Shadow Trafficker Che Manuel

December 18, 2017 Crime , North America , Opinion , OPINION/NEWS

Reuters photo

 

By

Ricardo Swire

 

Caught in a crossfire between the world’s largest cocaine suppliers and consumers, Central American and Caribbean territories have suffered the consequences of the international drug trade. Crime and violence are strongly associated with specific social and economic weaknesses. Patterns identify Central American countries among the world’s most unequal in terms of income. Secondary school enrolment rates average below fifty percent, an area targeted by drug gangs and criminal organization recruiters.

The Miami, Florida interception of Guatemalan drug baron “Che Manuel” was a formidable achievement for law enforcers battling such Central American underworld organizations. Intelligence data recounts circumstances surrounding the first attempt by fifty Guatemalan National Police officers, K-9 units, a Section of soldiers and four helicopters to capture the Kingpin. The eight hour operation, assisted by a special American Drug Enforcement Administration (DEA) helicopter, missed the shadowy Guatemalan trafficker who escaped to Honduras.

Taskforce officers interviewed the fugitive’s wife and bodyguards. Three years later a top-secret mission successfully arrested Che Manuel. The American/Guatemalan/Honduran Unit detained him for possession of cocaine in Chiquimula, Guatemala received from the Valle Cartel in Honduras. Millions of dollars in cash and high-calibre firearms were repatriated to Honduras in return. After his extradition to the US, Southern District of Florida court documents listed Che Manuel’s detention date as August 17, 2017, registered in the state of Virginia. His place of arrest was an “unidentified country.“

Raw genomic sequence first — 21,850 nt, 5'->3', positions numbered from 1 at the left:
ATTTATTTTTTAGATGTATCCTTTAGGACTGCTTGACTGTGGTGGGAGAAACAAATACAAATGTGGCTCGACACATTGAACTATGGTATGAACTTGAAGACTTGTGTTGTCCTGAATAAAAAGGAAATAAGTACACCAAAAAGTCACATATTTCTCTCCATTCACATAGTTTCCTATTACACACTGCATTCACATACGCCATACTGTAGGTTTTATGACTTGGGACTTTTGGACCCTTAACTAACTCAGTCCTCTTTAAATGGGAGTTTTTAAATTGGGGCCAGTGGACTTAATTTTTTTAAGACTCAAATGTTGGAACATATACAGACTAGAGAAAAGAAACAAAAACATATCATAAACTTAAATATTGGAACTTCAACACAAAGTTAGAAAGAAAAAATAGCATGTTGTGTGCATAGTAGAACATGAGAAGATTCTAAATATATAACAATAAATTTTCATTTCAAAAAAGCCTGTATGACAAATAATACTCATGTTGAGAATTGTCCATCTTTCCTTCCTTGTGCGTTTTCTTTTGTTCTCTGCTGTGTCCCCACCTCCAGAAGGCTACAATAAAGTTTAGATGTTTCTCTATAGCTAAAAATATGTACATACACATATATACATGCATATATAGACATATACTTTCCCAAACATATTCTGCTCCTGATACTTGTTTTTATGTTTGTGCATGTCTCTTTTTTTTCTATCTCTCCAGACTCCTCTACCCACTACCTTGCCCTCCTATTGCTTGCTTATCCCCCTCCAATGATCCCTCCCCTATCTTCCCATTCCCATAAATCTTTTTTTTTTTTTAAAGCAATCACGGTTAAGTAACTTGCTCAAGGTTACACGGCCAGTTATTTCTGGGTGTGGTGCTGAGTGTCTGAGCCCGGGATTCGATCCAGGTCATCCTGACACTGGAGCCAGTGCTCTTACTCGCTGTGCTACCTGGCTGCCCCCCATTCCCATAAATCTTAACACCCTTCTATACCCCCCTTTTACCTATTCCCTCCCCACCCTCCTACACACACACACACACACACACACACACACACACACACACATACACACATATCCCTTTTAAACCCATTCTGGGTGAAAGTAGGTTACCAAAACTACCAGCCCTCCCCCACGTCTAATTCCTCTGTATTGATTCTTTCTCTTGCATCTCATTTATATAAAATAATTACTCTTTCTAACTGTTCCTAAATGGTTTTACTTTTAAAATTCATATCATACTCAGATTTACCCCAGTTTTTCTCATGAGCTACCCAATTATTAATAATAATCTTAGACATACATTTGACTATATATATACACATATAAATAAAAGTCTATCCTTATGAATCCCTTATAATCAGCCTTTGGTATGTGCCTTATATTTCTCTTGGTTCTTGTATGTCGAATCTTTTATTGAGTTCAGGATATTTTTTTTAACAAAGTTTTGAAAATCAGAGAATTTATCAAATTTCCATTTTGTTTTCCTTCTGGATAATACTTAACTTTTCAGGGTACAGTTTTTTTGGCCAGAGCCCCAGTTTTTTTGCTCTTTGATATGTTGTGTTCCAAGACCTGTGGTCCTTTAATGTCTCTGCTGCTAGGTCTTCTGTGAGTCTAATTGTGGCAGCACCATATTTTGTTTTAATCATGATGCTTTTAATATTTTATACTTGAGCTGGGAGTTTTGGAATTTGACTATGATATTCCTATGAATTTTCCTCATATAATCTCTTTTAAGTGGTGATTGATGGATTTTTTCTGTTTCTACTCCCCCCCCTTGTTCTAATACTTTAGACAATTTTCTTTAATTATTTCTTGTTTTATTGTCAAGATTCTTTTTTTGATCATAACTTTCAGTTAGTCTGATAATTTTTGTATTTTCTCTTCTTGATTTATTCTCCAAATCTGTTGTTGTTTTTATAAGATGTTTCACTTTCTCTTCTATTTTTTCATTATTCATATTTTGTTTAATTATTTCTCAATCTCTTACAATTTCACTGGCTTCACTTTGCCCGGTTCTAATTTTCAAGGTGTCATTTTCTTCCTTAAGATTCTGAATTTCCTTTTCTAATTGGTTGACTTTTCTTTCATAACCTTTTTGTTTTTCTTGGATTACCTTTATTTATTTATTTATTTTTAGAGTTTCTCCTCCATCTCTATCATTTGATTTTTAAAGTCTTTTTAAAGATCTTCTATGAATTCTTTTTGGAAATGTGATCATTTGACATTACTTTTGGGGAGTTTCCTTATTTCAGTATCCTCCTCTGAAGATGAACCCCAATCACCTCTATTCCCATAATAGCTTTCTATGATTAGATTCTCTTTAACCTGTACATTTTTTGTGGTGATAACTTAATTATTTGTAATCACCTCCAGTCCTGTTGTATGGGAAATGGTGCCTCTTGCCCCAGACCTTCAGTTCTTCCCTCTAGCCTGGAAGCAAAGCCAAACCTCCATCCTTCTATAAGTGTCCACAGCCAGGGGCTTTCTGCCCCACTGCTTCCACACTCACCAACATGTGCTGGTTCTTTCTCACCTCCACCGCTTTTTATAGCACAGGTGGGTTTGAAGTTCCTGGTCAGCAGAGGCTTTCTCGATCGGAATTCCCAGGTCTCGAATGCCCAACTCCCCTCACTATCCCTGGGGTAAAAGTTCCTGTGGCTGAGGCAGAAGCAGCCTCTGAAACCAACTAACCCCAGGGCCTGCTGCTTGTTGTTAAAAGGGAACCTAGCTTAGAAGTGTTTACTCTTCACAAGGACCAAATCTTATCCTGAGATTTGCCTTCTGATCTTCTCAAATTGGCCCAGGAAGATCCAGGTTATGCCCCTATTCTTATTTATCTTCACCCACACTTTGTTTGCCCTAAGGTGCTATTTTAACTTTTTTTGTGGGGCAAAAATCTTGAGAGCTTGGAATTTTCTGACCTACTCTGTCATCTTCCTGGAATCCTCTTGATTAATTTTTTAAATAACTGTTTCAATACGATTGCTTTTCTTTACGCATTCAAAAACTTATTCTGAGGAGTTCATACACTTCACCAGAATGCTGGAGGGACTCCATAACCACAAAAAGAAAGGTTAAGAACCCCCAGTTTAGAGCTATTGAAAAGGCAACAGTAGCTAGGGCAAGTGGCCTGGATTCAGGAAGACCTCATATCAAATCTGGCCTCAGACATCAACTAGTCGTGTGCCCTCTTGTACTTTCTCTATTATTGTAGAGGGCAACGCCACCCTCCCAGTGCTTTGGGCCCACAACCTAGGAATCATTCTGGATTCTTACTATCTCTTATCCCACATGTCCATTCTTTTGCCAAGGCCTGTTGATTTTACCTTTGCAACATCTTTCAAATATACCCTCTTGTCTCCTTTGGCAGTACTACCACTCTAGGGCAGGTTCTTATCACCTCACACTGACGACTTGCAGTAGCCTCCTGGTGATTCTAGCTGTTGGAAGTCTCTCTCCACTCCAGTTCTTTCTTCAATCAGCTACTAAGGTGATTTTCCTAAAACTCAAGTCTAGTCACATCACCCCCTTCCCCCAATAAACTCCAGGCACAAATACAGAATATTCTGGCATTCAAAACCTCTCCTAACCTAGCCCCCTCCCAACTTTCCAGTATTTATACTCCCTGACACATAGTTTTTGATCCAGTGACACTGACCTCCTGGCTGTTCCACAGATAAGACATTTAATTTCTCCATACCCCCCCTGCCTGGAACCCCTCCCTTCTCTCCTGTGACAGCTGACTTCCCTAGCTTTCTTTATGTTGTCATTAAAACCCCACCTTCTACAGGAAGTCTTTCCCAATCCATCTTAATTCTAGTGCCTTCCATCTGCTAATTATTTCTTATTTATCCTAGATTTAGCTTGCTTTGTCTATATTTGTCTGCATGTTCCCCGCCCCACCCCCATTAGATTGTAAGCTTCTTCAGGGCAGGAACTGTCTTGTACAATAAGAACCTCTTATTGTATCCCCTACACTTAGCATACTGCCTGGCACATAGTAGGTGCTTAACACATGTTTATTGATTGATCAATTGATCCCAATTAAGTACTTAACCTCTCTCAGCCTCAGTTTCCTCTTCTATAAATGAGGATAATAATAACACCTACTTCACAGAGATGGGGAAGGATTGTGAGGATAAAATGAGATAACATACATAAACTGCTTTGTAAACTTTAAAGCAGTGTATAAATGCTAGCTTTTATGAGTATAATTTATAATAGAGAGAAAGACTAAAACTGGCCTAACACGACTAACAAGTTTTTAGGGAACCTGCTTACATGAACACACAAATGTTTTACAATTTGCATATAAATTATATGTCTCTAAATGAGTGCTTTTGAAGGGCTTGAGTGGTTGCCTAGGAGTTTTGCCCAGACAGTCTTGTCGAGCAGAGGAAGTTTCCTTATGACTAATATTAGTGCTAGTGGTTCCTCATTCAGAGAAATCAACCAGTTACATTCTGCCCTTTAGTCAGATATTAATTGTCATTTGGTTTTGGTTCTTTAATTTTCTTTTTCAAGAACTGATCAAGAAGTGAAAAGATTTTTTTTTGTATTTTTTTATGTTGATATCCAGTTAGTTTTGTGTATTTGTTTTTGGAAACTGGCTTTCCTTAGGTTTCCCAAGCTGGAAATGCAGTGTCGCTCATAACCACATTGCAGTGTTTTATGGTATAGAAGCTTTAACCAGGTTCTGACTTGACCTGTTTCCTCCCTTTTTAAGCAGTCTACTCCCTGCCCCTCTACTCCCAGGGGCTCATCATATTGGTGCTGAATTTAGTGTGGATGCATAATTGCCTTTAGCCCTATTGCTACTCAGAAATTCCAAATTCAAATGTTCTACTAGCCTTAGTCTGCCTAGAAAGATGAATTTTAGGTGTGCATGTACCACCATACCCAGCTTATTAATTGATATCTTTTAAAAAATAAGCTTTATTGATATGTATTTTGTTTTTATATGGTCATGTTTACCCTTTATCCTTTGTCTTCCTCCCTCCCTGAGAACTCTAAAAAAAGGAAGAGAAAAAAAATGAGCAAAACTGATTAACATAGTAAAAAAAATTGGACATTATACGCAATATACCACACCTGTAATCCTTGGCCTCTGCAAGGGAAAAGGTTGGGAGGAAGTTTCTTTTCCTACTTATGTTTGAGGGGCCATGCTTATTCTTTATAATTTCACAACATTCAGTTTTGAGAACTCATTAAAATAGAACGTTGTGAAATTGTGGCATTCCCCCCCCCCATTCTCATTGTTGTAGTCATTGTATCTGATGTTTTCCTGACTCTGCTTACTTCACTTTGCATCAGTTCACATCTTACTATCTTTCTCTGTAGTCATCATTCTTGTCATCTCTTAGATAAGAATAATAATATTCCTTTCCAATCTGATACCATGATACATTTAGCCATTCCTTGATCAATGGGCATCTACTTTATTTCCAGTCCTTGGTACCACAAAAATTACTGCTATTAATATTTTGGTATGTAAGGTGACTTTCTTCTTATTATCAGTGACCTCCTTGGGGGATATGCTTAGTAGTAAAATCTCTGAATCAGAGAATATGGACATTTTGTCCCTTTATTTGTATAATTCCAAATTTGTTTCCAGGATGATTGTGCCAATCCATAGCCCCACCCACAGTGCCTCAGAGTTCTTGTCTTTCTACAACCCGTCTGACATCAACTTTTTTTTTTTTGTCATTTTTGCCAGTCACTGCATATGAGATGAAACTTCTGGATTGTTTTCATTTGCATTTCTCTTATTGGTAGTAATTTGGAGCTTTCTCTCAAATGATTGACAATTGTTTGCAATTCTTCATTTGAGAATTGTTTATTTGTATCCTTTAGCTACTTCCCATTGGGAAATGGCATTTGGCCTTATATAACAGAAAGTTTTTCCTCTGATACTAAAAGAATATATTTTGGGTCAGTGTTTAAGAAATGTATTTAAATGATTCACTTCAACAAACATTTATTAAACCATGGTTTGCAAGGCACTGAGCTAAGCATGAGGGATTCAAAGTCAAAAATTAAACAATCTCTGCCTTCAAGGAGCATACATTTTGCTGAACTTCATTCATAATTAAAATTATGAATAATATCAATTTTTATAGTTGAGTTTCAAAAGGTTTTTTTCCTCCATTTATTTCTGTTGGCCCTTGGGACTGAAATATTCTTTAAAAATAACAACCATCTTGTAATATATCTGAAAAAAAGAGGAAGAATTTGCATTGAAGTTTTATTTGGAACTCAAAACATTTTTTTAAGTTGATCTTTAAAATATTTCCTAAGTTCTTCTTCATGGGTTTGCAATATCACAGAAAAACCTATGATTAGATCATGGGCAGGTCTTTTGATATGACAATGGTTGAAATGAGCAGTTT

Caribbean internal security intelligence officials classified the Guatemalan as a major drug trafficker in the department of Chiquimula, one of Guatemala’s main cocaine smuggling conduits. He is named in the 21 page US affidavit as middleman for Honduras’ notorious “Valle brothers.” In 2014 counter-narcotics law enforcers detained the two Valle Cartel leaders. America’s DEA credits them with multi-ton cocaine consignments entering America. Patterns showed how the 42 and 45 year old Valle brothers influenced senior Honduran public officials while overseeing kidnapping, extortion and murder syndicates.

Valle Cartel headquarters functioned from northwest Honduras, close to Guatemala’s border. It acted as logistics centre for Colombian cocaine destined for Honduras and American states Arizona, Illinois, Texas and Virginia. US federal authorities intercepted one Valle Cartel cocaine shipment transported by courier aboard a flight from Honduras to Dulles International Airport in Virginia. Che Manuel masqueraded as the successful owner of a construction company and gas stations in San Juan Ermita municipality, Chiquimula department of Guatemala.

He was insulated from local law enforcement by a political force-field generated by his uncle the Mayor of San Juan Ermita municipality. Che Manuel was the son of a Councillor of San Jose Arada, another town in the same district. Under Guatemala’s former government his uncle the Mayor was made Governor of Chiquimula. The drug baron’s protection was reinforced by the Mayor of Concepcion Las Minas community that adjoins El Salvador. One Central American intelligence specialist, a Guatemalan Army Lieutenant-Colonel, profiled Che Manuel as a powerful drug trafficking shadow who operated invisibly for thirteen years in both Guatemala and Honduras.

The Central American drug lord stealthily dominated Copan in Honduras and Zacapa in Chiquimula Guatemala. He owned buses that travelled from Olopa and Quetzaltepeque on the border with Honduras to Chiquimula in Guatemala. Che Manuel’s alliance with Mexican trafficker “La Tena” facilitated his drugs and cash deliveries on the Mexican border. As evidence Guatemalan justice officials possess digital recordings of telephone calls, plus pictures of La Tena and Che Manuel attending planning meetings to ship Colombian cocaine consignments.

 

 

 

 

Ricardo Swire - Tuck Magazine

Ricardo Swire

Ricardo Swire is the Principal Consultant at R-L-H Security Consultants & Business Support Services and writes on a number of important issues.

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